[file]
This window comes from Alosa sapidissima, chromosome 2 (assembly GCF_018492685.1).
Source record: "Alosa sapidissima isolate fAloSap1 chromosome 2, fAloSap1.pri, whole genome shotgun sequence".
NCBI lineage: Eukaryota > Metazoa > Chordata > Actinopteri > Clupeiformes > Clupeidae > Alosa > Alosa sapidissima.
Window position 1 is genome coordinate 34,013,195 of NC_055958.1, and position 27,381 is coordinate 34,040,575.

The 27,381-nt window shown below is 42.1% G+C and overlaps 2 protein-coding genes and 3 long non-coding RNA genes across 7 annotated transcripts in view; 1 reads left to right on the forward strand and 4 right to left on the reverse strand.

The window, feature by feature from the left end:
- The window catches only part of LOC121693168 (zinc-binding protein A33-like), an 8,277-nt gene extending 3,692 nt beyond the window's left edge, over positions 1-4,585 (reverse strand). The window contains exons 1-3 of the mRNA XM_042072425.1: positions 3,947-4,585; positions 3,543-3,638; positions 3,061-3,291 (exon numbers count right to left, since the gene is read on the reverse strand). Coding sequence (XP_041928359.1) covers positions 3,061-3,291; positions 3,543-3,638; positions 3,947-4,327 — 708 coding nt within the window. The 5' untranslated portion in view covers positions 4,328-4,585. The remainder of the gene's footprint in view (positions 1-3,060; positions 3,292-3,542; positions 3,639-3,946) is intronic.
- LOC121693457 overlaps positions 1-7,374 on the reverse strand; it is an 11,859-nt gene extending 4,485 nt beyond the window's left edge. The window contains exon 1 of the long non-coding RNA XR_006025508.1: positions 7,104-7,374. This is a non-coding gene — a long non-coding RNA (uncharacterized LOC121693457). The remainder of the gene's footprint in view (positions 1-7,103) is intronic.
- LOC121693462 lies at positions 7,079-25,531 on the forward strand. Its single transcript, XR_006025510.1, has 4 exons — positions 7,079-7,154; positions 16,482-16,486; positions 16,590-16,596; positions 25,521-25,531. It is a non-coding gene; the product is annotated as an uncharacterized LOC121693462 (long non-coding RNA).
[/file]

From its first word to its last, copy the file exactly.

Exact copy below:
This window comes from Alosa sapidissima, chromosome 2 (assembly GCF_018492685.1).
Source record: "Alosa sapidissima isolate fAloSap1 chromosome 2, fAloSap1.pri, whole genome shotgun sequence".
NCBI lineage: Eukaryota > Metazoa > Chordata > Actinopteri > Clupeiformes > Clupeidae > Alosa > Alosa sapidissima.
Window position 1 is genome coordinate 34,013,195 of NC_055958.1, and position 27,381 is coordinate 34,040,575.

The 27,381-nt window shown below is 42.1% G+C and overlaps 2 protein-coding genes and 3 long non-coding RNA genes across 7 annotated transcripts in view; 1 reads left to right on the forward strand and 4 right to left on the reverse strand.

The window, feature by feature from the left end:
- The window catches only part of LOC121693168 (zinc-binding protein A33-like), an 8,277-nt gene extending 3,692 nt beyond the window's left edge, over positions 1-4,585 (reverse strand). The window contains exons 1-3 of the mRNA XM_042072425.1: positions 3,947-4,585; positions 3,543-3,638; positions 3,061-3,291 (exon numbers count right to left, since the gene is read on the reverse strand). Coding sequence (XP_041928359.1) covers positions 3,061-3,291; positions 3,543-3,638; positions 3,947-4,327 — 708 coding nt within the window. The 5' untranslated portion in view covers positions 4,328-4,585. The remainder of the gene's footprint in view (positions 1-3,060; positions 3,292-3,542; positions 3,639-3,946) is intronic.
- LOC121693457 overlaps positions 1-7,374 on the reverse strand; it is an 11,859-nt gene extending 4,485 nt beyond the window's left edge. The window contains exon 1 of the long non-coding RNA XR_006025508.1: positions 7,104-7,374. This is a non-coding gene — a long non-coding RNA (uncharacterized LOC121693457). The remainder of the gene's footprint in view (positions 1-7,103) is intronic.
- LOC121693462 lies at positions 7,079-25,531 on the forward strand. Its single transcript, XR_006025510.1, has 4 exons — positions 7,079-7,154; positions 16,482-16,486; positions 16,590-16,596; positions 25,521-25,531. It is a non-coding gene; the product is annotated as an uncharacterized LOC121693462 (long non-coding RNA).